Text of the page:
Jackson was rocked for the second straight outing as the Cubs scored eight runs against him in four innings en route to a 10-5 win Sunday afternoon.
The D-backs have now dropped three straight after winning their two prior series, as well as the first game of the set with the Cubs. They continue their 11-game road trip Monday in Houston.
"Today was just a day we got flat out beat," D-backs center fielder Chris Young said. "Houston's not going to take it easy on us so we've got to go in there ready."
The good news for the D-backs is that Alfonso Soriano will not be flying with them to Houston. After going 0-for-3 in the opener of the series, the Cubs left fielder bludgeoned the D-backs the next three days.
Sunday he was 3-for-4 with a pair of homers and four RBIs.
"You can tell the confidence was growing as the series went on," D-backs manager A.J. Hinch said of Soriano. "It seemed liked every time they had multiple runners on he was coming to the plate and he delivered. He was definitely the key to the series. He was the headliner from this series."
Soriano homered in each of the last three games giving him four for the series and he drove in 10 runs in those games, something he's done in a three-game stretch just one other time in his career.
The D-backs tried different methods to get him out, but none seemed to work.
"He's hot as can be," Hinch said. "We pitched him a little tentatively earlier in the series. He hit everything. He hit fastballs away, he hit a breaking ball out, a first-pitch breaking ball, a pitch in from [Daniel] Stange. He's red hot."
Jackson, by contrast, is not. In his last two starts he has allowed 18 runs on 22 hits in just 6 1/3 innings.
At least in his previous game against the Rockies he could say that some of the Colorado hits were not well struck. Sunday, though, the Cubs didn't have any cheapies.
"It's just locating my fastball," Jackson said. "You have to be either in or out and not right over the dish of the plate and right now a lot of pitches are right over the middle of the plate. It's hard to throw the ball down the middle and get outs. Even when I'm ahead in the count I'm missing with pitches right down the middle -- with pitches that shouldn't be right down the middle -- and they're getting hit like they're supposed to."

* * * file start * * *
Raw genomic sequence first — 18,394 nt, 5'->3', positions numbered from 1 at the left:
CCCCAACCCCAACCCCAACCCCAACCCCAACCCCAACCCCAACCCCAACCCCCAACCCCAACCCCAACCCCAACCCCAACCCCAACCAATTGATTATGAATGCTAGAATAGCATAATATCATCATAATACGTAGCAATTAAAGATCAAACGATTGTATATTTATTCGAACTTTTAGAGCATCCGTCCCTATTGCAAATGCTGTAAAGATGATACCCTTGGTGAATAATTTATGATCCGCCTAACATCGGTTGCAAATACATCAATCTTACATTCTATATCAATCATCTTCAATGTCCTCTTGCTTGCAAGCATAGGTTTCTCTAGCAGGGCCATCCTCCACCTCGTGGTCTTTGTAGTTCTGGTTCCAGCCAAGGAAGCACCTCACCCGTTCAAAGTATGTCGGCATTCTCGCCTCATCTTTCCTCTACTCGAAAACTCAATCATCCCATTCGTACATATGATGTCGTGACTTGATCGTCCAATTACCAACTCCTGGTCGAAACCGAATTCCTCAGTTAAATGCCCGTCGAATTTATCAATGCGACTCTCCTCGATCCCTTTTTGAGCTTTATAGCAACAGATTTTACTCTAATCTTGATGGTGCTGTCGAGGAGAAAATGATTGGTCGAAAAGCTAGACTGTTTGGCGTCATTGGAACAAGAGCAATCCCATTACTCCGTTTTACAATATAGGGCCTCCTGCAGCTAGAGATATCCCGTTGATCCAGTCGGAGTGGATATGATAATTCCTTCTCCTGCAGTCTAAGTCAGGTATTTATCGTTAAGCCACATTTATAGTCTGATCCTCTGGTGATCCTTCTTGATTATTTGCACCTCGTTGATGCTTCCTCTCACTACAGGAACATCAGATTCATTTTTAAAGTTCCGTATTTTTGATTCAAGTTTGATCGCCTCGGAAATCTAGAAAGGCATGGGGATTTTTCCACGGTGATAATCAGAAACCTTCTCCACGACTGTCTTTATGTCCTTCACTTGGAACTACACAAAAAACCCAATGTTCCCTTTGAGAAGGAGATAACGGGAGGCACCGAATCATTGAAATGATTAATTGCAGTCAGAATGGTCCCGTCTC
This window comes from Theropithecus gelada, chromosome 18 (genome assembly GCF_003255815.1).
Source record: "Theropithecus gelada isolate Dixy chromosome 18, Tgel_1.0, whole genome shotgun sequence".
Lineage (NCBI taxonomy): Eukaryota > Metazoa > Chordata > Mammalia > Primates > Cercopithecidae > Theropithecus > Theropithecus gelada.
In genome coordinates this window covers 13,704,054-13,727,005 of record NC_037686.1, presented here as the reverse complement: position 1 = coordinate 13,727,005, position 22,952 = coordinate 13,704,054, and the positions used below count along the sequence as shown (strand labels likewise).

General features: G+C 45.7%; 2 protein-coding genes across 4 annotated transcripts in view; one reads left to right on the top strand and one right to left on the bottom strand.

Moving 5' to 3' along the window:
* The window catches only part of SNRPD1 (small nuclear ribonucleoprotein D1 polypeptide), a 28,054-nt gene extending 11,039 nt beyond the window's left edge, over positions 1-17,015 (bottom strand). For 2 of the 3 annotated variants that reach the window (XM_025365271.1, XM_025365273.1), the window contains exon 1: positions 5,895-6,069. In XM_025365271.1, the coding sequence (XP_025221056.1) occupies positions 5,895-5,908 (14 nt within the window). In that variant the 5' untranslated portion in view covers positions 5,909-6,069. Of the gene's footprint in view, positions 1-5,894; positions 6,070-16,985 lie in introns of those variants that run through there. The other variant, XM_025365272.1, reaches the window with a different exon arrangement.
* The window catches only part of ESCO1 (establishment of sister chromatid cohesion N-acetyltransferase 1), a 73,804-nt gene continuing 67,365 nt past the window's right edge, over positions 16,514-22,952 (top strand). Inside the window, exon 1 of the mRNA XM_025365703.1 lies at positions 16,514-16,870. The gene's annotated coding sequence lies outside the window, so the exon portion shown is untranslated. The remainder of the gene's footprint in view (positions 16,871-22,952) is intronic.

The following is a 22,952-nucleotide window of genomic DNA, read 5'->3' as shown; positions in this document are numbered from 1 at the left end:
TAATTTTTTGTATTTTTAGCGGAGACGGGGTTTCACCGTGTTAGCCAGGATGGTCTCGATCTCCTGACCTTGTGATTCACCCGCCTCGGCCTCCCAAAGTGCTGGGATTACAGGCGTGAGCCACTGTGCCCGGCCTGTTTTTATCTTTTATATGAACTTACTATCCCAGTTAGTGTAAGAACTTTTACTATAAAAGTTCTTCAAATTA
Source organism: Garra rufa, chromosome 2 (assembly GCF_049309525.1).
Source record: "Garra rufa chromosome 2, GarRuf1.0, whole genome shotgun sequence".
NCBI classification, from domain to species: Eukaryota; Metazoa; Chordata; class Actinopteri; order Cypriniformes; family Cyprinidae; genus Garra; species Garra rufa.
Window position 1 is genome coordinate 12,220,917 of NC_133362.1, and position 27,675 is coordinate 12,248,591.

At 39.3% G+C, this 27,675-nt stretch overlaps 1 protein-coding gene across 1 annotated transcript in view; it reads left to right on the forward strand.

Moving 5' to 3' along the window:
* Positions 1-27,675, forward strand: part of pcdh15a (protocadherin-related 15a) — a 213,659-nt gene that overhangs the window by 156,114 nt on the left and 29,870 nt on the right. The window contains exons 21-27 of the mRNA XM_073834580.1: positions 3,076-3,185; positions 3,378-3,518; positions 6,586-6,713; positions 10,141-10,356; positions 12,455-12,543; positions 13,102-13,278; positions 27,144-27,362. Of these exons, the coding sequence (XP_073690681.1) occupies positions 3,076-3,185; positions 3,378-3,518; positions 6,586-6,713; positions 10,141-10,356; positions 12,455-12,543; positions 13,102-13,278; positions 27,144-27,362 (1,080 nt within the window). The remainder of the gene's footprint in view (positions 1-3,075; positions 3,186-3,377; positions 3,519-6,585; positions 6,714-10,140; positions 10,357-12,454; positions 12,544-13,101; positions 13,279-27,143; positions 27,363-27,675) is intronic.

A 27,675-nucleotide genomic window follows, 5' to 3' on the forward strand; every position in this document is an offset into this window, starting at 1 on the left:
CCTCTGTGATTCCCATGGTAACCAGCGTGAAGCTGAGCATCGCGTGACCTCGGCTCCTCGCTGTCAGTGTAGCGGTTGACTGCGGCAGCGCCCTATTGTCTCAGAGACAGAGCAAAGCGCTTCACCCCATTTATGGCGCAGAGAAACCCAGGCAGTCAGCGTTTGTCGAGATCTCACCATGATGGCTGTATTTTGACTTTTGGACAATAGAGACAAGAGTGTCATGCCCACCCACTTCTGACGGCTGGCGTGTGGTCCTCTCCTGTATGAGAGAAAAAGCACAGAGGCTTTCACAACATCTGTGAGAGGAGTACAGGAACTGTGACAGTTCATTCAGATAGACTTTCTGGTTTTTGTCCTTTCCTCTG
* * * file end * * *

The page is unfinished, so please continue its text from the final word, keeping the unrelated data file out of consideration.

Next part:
Jackson (1-3) had to think for a minute when asked if he could remember another stretch like this during his career.
"It's been a while," he said. "The last time I got hit like this is from tipping [pitches], but I don't think that's the case right now, I think it's just missing with pitches over the middle, but it's definitely been a while since I've had games like this back-to-back like that."
Hinch wants to make sure that it does not extend to a third start.
"Two starts in a row, in one way it's worrisome because it's two starts," Hinch said. "But at the same time it's only two starts. He's a different pitcher when he falls behind, guys can dial it up and hit his fastball. He needs to execute pitches to get into favorable counts to where he threatens the hitter. We'll get him to regroup and get back out there in five days."
The D-backs, however, don't have five days to get going in a better direction. They are in a stretch consisting of 20 games in 20 days.
"The Cubs outplayed us," Hinch said. "It's pretty simple. They outhit us and they outpitched us. It's disappointing because of the opportunity we had as well as we were playing coming in. We just didn't play good enough. We need to regroup in Houston and make it a better outcome."
Steve Gilbert is a reporter for MLB.com. This story was not subject to the approval of Major League Baseball or its clubs.